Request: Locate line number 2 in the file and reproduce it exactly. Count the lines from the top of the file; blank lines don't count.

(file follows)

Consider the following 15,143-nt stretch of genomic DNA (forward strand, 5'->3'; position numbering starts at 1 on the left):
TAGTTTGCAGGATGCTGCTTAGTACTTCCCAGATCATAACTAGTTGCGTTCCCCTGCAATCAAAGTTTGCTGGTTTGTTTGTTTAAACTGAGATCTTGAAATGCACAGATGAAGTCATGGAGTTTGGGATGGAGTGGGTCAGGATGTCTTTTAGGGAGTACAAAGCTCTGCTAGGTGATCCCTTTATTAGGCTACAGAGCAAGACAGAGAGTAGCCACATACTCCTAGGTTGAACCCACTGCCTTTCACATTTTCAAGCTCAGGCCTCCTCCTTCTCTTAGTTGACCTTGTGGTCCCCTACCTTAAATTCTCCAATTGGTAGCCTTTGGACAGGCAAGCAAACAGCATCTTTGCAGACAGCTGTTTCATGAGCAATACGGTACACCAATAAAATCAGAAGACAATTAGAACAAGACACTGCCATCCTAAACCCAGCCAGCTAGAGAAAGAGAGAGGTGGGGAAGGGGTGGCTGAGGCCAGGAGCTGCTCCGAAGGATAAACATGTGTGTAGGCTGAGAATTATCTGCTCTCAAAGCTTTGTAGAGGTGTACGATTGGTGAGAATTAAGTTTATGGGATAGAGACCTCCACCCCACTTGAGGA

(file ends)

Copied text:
TAGTTTGCAGGATGCTGCTTAGTACTTCCCAGATCATAACTAGTTGCGTTCCCCTGCAATCAAAGTTTGCTGGTTTGTTTGTTTAAACTGAGATCTTGAAATGCACAGATGAAGTCATGGAGTTTGGGATGGAGTGGGTCAGGATGTCTTTTAGGGAGTACAAAGCTCTGCTAGGTGATCCCTTTATTAGGCTACAGAGCAAGACAGAGAGTAGCCACATACTCCTAGGTTGAACCCACTGCCTTTCACATTTTCAAGCTCAGGCCTCCTCCTTCTCTTAGTTGACCTTGTGGTCCCCTACCTTAAATTCTCCAATTGGTAGCCTTTGGACAGGCAAGCAAACAGCATCTTTGCAGACAGCTGTTTCATGAGCAATACGGTACACCAATAAAATCAGAAGACAATTAGAACAAGACACTGCCATCCTAAACCCAGCCAGCTAGAGAAAGAGAGAGGTGGGGAAGGGGTGGCTGAGGCCAGGAGCTGCTCCGAAGGATAAACATGTGTGTAGGCTGAGAATTATCTGCTCTCAAAGCTTTGTAGAGGTGTACGATTGGTGAGAATTAAGTTTATGGGATAGAGACCTCCACCCCACTTGAGGA